When operating in tighter confines, you don’t have the option of using conventional drilling rigs; the sort of rigs that you would normally use in a large, expansive space. Extra considerations need to be taken when using these restricted access drilling rigs. These considerations include avoiding pipelines and wirings, reducing the impact on the surrounding area where possible (in terms of noise pollution, for example).
Working in confined spaces can also result in limited oxygen supplies, as well as exposure to hazardous gases like carbon monoxide or radon. Having the right controls in place to limit/eliminate the need for work in confined spaces is key to ensure the protection of all individuals on site.
What else can lead to injuries?
Unfortunately, the very nature of bidding for jobs and a lack of resources means workers can become prone to injuries – through no fault of their own – but rather the fault of upper management.
Site investigations should never be rushed. A hurried job will inevitably lead to a poorer job. This is reflected in one study, which observed that projects costing less than US$500,000 were more likely to end up with occupational fatal accidents.
Another study also found that 72% of fatalities occurred in projects costing under US$1 million. This point emphasized that small-mid range companies either cannot or are more unwilling to put in place the proper training and safety supports to ensure the safety of their people. Money is no excuse to reduce money spent on safety, so make sure your company considers the cost to implement proper safety precautions in any contract they bid for!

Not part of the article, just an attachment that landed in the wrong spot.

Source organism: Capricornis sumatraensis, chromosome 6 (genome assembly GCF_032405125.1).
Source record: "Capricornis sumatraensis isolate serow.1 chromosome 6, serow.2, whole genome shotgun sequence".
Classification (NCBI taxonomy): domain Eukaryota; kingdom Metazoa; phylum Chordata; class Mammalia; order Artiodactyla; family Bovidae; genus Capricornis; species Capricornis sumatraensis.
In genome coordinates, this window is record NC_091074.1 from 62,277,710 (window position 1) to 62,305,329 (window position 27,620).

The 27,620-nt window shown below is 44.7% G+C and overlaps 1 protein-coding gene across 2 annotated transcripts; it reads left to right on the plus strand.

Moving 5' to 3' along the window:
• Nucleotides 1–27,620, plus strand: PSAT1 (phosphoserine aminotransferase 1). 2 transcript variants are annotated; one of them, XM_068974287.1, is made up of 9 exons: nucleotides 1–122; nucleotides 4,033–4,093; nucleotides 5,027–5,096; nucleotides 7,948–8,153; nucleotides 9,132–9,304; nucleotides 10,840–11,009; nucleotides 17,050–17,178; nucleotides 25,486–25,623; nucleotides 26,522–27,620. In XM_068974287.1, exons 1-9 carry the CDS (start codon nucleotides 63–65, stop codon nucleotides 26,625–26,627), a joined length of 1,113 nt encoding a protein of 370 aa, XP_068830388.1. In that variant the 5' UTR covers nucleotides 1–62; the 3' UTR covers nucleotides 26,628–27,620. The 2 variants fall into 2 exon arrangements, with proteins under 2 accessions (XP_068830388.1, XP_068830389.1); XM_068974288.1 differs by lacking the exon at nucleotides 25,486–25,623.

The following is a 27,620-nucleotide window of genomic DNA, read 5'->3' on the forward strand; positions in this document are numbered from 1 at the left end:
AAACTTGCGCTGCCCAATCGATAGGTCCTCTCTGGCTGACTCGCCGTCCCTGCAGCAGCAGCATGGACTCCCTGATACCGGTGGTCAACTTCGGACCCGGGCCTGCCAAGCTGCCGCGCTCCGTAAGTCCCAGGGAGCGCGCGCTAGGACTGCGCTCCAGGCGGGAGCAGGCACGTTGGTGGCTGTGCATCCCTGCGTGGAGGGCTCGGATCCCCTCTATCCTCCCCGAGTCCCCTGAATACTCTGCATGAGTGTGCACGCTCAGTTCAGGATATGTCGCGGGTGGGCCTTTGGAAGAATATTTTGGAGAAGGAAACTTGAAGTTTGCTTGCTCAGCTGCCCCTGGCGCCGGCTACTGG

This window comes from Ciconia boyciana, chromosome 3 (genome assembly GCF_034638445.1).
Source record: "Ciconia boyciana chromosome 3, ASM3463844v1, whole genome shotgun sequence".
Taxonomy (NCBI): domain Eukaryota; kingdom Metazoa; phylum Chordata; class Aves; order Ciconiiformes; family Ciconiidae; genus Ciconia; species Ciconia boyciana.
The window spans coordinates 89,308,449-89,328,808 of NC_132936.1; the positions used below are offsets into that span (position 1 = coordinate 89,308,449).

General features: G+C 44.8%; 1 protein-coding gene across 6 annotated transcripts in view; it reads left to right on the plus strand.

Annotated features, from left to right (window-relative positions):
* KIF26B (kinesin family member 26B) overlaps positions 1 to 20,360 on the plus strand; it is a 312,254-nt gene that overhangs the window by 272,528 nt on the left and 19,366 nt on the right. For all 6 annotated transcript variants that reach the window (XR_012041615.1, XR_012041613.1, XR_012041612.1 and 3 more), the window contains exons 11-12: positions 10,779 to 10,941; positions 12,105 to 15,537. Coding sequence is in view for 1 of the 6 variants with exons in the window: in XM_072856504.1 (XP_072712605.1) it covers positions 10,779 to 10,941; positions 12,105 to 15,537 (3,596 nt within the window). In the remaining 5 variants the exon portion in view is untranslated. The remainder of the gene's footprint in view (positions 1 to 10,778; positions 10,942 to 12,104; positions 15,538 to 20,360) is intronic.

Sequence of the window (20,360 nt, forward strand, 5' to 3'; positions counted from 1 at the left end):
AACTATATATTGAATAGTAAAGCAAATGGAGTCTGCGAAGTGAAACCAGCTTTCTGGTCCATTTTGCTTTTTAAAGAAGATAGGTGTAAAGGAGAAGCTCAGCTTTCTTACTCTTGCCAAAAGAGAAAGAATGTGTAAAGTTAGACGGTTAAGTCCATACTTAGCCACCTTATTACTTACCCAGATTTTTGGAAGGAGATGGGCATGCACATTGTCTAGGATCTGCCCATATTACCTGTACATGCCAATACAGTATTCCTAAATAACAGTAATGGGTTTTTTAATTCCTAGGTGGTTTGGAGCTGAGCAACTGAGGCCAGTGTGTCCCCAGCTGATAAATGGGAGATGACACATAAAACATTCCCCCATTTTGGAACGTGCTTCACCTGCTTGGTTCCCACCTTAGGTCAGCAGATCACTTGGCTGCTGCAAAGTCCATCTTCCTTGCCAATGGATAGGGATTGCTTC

What do you think? Are there any other hazards we missed? Let us know in the comments below!
2 thoughts on “The most common safety risks for Geotechs!”
Retired ex- geotech here. Safety Issues that plagued us during my career included: driving to and from the site as well as around the site; working around heavy and mobile equipment; silica dust exposure; loud noises leading to hearing loss; dangerous wild animals (in remote locations); walking on rough uneven terrain leading to slips, trips and falls; and (speaking as an old guy who ignored this) ergonomics- e.g. working in awkward situations (laptop on a dashboard, stump, crate etc.) combined with getting older leading to bad backs, knees and hips.
Thanks for letting us know Mike! Definitely agree that all of those things need to be considered – there’s been a big push in the last couple months on ways to reduce silica exposure, so that (plus some of those other hazards you mentioned) could make for some important areas for us to explore in subsequent safety related articles. Really appreciate your input!